Explained: Why CRED Mint is not new to India
The Fintech CRED platform announced on Friday the launch of a peer-to-peer (P2P) lending function called CRED Mint – a service that will allow business users to lend money to other users and make 9% interest per annum on the amounts they lend.
What is the P2P loan?
P2P loans are nothing new. In 2017, the Reserve Bank of India placed this service under its regulatory supervision. Even then, there were more than 20 P2P lending players in the market, but RBI regulations ensured that only the most serious with waterproof business models remained in the industry. In P2P loans, users sitting on unused money grant loans to potential borrowers identified by the service provider. These lenders then receive payments from the borrowers on a fixed basis, either all at once or in equivalent monthly installments.
Who are the players in the P2P loan segment?
After RBI released its regulations in 2017, the space saw a wave of fundraising involving some of the existing players in the segment. Some of the major companies operating in this space include RupeeCircle, Finzy, IndiaMoneyMart, etc. For its P2P lending function, CRED has partnered with the RBI-approved non-bank finance company, Liquiloans.
What are the risks associated with the P2P loan?
One of the biggest risks associated with this type of loan is loan default. Since P2P loan is a form of unsecured loan, there is no collateral offered by the borrower for the repayment of the lender in the event of default. However, the unsecured nature of the loan is also the reason for the high return on investment compared to other debt instruments.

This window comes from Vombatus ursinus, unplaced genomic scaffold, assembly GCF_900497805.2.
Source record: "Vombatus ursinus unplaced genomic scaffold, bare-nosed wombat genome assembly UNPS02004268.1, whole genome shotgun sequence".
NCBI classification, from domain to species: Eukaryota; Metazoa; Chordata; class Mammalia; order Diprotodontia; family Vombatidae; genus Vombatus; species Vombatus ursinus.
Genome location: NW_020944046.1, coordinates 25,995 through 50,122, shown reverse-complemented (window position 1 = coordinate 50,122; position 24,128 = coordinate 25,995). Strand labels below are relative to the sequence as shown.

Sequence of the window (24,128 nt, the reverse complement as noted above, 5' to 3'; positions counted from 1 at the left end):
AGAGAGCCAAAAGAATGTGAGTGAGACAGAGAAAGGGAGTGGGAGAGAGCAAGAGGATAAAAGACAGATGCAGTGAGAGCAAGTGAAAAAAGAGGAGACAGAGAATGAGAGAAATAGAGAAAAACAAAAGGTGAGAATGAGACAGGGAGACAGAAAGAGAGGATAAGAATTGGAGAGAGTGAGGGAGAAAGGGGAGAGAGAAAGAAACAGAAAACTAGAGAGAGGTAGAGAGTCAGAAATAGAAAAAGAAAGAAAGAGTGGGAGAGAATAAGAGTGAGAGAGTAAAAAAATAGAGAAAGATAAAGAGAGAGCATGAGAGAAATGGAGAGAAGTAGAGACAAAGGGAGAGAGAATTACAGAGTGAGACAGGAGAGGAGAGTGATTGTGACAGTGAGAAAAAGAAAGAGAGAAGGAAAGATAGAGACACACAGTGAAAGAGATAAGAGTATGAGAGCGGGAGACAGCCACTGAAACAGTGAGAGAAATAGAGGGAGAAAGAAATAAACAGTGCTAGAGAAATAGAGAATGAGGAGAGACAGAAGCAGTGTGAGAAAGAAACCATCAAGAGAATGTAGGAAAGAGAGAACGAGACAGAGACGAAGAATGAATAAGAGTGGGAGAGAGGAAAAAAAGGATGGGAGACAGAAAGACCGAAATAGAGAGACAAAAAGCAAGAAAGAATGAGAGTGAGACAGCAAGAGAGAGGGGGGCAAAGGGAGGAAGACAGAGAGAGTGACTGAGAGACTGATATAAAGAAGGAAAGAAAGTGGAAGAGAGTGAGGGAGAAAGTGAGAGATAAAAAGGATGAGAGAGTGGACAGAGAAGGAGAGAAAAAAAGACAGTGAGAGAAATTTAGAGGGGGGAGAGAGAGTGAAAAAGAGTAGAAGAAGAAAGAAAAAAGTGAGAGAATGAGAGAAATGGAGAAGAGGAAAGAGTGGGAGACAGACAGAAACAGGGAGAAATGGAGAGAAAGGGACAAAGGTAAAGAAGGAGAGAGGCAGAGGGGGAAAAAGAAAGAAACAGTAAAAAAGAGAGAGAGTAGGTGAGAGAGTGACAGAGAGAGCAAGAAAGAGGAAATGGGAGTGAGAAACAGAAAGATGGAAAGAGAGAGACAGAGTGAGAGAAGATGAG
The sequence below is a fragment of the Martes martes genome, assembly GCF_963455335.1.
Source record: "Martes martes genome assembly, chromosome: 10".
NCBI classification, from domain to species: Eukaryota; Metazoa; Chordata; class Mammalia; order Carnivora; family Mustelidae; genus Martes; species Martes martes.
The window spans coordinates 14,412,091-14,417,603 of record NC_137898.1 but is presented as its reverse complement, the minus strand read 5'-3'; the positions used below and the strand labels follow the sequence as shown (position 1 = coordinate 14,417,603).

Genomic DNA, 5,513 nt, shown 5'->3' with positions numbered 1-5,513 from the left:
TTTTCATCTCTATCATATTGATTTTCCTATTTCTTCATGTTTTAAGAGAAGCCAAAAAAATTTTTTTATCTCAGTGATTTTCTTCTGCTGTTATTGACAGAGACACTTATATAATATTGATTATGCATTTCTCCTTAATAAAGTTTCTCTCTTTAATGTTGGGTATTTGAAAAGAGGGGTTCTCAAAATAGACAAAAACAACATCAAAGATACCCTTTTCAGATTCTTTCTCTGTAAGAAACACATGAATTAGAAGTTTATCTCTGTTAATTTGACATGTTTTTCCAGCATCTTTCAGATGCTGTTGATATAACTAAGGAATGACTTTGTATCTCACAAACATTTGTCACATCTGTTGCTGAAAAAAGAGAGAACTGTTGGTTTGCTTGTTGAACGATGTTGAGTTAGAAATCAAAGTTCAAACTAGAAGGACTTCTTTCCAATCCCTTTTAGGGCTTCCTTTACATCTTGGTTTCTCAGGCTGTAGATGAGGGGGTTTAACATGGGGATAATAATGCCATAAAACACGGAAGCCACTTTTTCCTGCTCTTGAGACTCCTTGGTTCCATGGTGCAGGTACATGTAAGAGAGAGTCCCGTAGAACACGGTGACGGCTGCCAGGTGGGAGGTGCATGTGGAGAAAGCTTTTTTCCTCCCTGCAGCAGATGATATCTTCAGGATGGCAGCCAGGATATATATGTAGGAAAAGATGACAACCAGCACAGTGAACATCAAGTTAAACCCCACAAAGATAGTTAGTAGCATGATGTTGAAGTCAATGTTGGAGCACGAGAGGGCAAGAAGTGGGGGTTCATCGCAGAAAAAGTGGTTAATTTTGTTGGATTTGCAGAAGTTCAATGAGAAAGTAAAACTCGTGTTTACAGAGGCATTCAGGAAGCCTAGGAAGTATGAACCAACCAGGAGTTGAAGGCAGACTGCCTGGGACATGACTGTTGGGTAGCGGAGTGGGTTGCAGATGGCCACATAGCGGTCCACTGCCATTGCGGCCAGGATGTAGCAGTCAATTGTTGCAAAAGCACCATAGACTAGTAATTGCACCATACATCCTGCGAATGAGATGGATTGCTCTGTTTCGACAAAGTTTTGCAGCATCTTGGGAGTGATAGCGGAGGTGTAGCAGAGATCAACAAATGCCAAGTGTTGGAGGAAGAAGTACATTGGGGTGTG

What role will CRED play there?
Like most technology companies in the lending industry, whether P2P or otherwise, their primary role is to analyze the data of potential borrowers to decide their creditworthiness. This is the model also followed in the buy now-pay-later system where tech companies partner with banks or NBFCs to provide them with a database of creditworthy people who can be targeted for a loan. Fintech companies are usually willing to pay a commission for this. CRED founder Kunal Shah said in a tweet on Friday that CRED Cash – the company’s loan product for “high-trust CRED members” – had a loan portfolio of Rs 2,415 crore to date. with a default rate of less than 1%.
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